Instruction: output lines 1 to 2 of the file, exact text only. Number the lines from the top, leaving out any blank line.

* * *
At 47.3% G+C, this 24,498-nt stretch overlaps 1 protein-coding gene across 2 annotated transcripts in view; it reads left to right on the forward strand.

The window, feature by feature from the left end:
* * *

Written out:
At 47.3% G+C, this 24,498-nt stretch overlaps 1 protein-coding gene across 2 annotated transcripts in view; it reads left to right on the forward strand.

The window, feature by feature from the left end: